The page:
I went with low expectations because the production's gotten polite reviews from the critics, with the main reason being that the show hasn't been brought up to date. [I wonder why they don't complain that the Magic Flute or Götterdämmerung are old and haven't been brought up to date. ]
The production was done straight and, as far as I could tell, hewed closely to the original in plot, style, and orchestrations [it does have an odd logo for All American Boy Baseball]. Whenever I've seen this show before or played the record, I've always been bothered by the husband just walking out and leaving a note which doesn't even say he will be back in September. This is the first production in which I noticed that when he went to rent a room in his wife's house, he "found" an envelope of money in a drawer that he passed on to his wife. This at least mitigates her financial problems but not her emotional one.
As is always the case in Arena, there was a contest between the awkward auditorium and the production. There were the usual problems /solutions of actors having to turn 180 degrees every so often to be intelligible to all the audience and scenery and props having to be rotated and brought in from the audience. but in this case the production won.
The singing voices were amplified with a clumsy transition from speaking to singing and the orchestra, hidden down under, was not muffled but had a smooth unnatural shallowness from its amplification. I suppose I'm probably the only person left in Washington who notices the miking in musicals and is irritated by it.
The wife and Old Joe - a small role - were well done in both singing and acting; Applegate / Mephistopheles was played as a vulgar loud mouth which pleased the crowd; Lola was extremely beautiful in face and form, with a lithe dancer's body. Her singing was good and her dancing probably was great [just walking you could see she was a dancer] except there was so little for her to do.
The show's choreography was either uninspired or else the choreographer knew she didn't have true dancers to work with, so most of the dance for the ensemble was good workman-like. Even in Whatever Lola Wants and Two Lost Souls, Lola's routine was not that sophisticated. She did have to partner with the non-dancer Young Joe in one of them, which might be an explanation for the not so sophisticated choreography.
Young Joe was fine for the role in acting and range of his voice. His singing style was noticeable as the only obviously different/updated/non-traditional element in the production.
One thing is that he had some [ by my taste too much ] melisma - I've finally learned the word for this terrible singing trait. The other thing I can't describe well because I don't know music and music terminology. In a New York revival of the show in the 1990s, Young Joe played by Jarrod Emick? Emick Jarrod? had the same singing trait.
It's a somewhat [ = very slight] nasal and "something" quality in the singing. The sort of thing you hear in Les Miserables and Phantom of the Opera, but which isn't the traditional Broadway singing styles of the 1930s to 1960s. I'd call it mannered but that is too negative a word; it's something like a style trying to show the words are deep and significant, and that's not appropriate for a show like Damn Yankees.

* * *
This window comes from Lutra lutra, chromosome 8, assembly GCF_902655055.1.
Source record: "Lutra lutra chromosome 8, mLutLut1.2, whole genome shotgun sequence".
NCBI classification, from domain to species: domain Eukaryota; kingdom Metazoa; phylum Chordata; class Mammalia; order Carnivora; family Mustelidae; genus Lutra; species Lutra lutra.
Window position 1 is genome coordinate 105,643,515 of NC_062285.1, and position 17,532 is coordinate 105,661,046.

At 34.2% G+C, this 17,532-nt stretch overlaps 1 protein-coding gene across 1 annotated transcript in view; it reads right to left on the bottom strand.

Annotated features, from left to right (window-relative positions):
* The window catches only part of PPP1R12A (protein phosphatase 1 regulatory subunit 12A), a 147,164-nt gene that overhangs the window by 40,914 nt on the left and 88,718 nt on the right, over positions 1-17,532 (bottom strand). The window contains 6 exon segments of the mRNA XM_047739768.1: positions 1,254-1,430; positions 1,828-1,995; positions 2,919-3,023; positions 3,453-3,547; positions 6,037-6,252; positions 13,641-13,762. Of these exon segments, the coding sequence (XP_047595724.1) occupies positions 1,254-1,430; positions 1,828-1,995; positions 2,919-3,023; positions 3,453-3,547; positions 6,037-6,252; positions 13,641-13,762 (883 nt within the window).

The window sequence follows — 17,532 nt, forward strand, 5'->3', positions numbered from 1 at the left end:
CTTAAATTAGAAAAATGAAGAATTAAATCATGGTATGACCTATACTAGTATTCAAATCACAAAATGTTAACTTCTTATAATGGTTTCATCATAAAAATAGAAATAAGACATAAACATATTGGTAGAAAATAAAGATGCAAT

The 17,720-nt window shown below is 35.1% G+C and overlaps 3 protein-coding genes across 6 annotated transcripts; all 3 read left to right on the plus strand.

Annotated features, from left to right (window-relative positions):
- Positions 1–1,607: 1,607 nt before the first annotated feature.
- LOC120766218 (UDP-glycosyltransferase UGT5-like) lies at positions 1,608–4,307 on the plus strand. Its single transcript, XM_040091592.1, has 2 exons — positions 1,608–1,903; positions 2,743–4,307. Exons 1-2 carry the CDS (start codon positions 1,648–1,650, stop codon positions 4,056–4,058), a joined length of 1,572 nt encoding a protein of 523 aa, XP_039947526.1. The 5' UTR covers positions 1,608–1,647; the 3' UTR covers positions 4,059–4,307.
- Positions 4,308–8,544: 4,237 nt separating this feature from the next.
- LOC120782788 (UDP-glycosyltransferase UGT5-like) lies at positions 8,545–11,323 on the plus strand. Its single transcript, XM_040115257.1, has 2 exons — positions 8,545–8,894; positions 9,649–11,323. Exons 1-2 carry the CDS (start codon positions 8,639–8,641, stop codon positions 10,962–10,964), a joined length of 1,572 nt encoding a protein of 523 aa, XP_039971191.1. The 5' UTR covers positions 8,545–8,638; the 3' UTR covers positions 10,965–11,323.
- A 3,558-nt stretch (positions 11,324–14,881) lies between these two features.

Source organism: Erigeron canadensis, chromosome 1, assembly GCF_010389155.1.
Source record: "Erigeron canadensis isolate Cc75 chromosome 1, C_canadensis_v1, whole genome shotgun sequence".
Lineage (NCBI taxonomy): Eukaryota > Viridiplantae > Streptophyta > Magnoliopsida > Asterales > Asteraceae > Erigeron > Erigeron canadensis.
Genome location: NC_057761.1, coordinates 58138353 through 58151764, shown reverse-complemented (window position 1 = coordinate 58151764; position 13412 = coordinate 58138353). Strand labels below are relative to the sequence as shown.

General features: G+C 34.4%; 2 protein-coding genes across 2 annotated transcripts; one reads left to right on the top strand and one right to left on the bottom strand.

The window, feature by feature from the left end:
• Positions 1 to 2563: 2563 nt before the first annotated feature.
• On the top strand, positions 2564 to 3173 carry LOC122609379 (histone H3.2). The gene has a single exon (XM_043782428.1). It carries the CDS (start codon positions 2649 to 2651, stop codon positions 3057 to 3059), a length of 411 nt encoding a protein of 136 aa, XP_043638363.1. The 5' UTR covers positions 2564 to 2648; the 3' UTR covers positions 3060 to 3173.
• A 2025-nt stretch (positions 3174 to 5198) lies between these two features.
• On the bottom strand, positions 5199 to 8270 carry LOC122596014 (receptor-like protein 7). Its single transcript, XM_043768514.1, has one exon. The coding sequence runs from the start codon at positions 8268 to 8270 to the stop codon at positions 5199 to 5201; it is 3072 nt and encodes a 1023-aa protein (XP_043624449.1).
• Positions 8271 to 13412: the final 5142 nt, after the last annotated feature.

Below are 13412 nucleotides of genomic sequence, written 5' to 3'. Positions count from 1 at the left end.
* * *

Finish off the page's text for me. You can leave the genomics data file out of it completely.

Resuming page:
The ensemble was good to very good except in dancing, where some of them were actually awkward and clumsy.
Taking into account Arena's awkward set up limiting scenery, the scenery, props and costuming fit the show's period.
As far as I could tell, the original dialogue was used [but was Kansas City in the majors in the 1950s?] with the exception of a line when a cop was arresting a fan and she said "Are you a Republican?" The line was set up well, delivered perfectly -- and got very little response, polite titters. Maybe it was just the performance that particular night but maybe it's also possible audiences are getting tired of being manipulated by the ideology of shows' directors.
There was a Chevy Chase Senators Fan Club made up of grammar school students from the area schools in the You've Gotta Have Heart reprise. According to the program they were non-professional and between the ages of 8 and 12. What I noticed was that the boys looked like boys brought in off the street and trained in a simple routine, while the girls looked "on" and hammy and much more mature than the boys.
The performance wasn't sold out [I had gotten a $60 ticket at "half" price of $42 with fees] but it was a good audience. The proportion of old people was noticeably lower than in the usual things I see.
I'm glad I saw the production and would recommend it to others, but it did miss having spark, bang, excitement.
Usually I go to Arena as a patron on Sunday nights and used to volunteer as an usher on Saturday afternoons and haven't had the least problem parking; often right next to the theater on Maine Avenue.
But this Friday night every parking space was jammed, maybe from the 3 or 4 mega-restaurants on the waterfront. It struck me walking after the show to my car parked under the Eisenhower Expressway, that after 35 years of going to Arena in Southwest I still leave SW as fast as possible and get to Northwest where there are normal restaurants and cafes and people and life.
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